Epiphanius (39) Scholasticus , an ecclesiastic c. a.d. 510, of whom we know scarcely anything except that he was the friend of Cassiodorus, the celebrated head of the Monasterium Vivariense . He apparently bore the name Scholasticus, not so much because of any devotion to literature or theology, but in the sense that word frequently had in the middle ages, meaning a chaplain, amanuensis, or general assistant of any dignitary of the church (Du Cange, Glossarium , s.v.). In this relationship, in all probability, Epiphanius stood to his distinguished master, by whom he was summoned to take a part in urging his monks to classical and sacred studies, and especially to the transcription of manuscripts. To Epiphanius was assigned the translation into Latin of the histories of Socrates, Sozomen, and Theodoret. Cassiodorus revised the work, corrected faults of style, abridged it, and arranged it into one continuous history of the church. He then published it for the use of the clergy. The book attained a high reputation. It was known as the Tripartite History; and, along with the translation of Eusebius by Rufinus, it became the manual of church history for the clergy of the West for many centuries. The book is generally pub. as if Cassiodorus were its author, under the title of Historiae Ecclesiasticae Tripartitae Epitome .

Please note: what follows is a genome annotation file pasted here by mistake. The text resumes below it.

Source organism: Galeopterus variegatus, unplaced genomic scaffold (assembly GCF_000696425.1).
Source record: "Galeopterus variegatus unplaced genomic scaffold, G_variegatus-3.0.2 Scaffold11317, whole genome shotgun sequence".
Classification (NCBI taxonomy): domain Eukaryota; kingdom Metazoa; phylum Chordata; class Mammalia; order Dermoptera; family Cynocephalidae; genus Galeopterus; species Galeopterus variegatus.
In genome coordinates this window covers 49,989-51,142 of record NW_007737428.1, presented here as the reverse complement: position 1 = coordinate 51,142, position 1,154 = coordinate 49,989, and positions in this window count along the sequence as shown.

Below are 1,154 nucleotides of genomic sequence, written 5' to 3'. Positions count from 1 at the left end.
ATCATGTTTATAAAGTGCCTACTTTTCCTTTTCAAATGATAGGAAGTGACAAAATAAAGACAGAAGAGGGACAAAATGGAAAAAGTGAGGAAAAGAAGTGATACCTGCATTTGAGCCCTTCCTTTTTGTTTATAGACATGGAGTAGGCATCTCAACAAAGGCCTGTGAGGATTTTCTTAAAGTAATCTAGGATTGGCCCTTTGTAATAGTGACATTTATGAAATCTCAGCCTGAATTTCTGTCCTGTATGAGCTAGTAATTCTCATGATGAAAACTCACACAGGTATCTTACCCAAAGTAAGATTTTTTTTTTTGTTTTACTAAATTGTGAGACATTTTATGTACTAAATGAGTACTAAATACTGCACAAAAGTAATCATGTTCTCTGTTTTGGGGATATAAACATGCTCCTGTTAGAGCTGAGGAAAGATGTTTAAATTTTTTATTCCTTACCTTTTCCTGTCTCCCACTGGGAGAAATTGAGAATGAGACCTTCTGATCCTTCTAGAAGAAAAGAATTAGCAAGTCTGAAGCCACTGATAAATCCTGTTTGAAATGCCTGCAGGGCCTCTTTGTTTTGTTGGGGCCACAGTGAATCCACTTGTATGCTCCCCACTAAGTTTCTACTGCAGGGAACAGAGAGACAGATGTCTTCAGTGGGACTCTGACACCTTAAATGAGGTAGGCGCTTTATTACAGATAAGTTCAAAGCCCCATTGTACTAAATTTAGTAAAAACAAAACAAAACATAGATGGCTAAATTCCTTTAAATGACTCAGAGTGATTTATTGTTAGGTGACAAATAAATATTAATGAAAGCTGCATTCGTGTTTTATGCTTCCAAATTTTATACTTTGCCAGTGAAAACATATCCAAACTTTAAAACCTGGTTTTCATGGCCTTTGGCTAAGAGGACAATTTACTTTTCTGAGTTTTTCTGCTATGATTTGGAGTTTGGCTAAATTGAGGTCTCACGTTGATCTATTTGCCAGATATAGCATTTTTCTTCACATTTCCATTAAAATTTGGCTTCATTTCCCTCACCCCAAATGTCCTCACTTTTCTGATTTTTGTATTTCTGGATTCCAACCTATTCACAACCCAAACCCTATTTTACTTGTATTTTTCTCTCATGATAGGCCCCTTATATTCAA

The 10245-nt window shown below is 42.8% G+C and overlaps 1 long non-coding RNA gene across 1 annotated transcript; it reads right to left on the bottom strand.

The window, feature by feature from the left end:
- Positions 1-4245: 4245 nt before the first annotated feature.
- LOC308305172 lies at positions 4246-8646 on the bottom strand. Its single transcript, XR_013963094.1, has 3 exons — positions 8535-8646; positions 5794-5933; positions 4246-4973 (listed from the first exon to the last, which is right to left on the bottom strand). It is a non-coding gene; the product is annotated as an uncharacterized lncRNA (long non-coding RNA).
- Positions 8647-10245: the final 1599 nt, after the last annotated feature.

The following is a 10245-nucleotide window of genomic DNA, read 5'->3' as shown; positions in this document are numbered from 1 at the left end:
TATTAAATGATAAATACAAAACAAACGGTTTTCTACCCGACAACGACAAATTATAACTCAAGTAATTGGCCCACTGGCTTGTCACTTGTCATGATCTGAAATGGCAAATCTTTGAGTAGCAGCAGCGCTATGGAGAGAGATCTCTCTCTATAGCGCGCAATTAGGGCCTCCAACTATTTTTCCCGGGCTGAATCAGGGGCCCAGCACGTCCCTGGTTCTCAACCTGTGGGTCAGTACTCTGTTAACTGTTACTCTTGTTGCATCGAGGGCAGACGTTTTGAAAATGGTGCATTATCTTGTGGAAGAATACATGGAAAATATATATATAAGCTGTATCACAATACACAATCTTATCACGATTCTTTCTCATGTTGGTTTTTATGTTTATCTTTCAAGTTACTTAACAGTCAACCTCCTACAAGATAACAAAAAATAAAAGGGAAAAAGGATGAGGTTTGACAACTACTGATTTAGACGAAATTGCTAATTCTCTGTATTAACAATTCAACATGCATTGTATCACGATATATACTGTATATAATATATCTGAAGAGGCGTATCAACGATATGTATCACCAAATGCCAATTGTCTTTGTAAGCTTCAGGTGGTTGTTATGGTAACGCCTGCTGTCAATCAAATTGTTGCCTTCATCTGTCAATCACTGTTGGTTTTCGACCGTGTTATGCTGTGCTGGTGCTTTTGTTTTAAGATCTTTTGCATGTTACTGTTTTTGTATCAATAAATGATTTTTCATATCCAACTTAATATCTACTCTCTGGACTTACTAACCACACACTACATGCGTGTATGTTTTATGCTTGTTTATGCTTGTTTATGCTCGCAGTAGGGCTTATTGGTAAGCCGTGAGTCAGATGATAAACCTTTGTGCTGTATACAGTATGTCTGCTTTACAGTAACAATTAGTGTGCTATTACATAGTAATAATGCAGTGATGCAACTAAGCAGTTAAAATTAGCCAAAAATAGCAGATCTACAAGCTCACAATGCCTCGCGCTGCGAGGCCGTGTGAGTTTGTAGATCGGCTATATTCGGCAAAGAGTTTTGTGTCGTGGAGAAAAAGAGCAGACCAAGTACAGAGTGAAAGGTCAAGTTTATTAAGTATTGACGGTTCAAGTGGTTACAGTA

Epiphanius translated several additional works, such as the commentaries of Didymus upon the Proverbs of Solomon and the seven Catholic Epistles, those of Epiphanius bp. of Cyprus upon the Canticles, and perhaps others, of which one survives, and may be found in Labbe (Conc. t. v.), namely, his Codex Encyclicus , a work to which he was also urged by Cassiodorus. It is a collection of letters addressed by different synods to the emperor Leo in defence of the decrees of the council of Chalcedon against Timotheus Aelurus.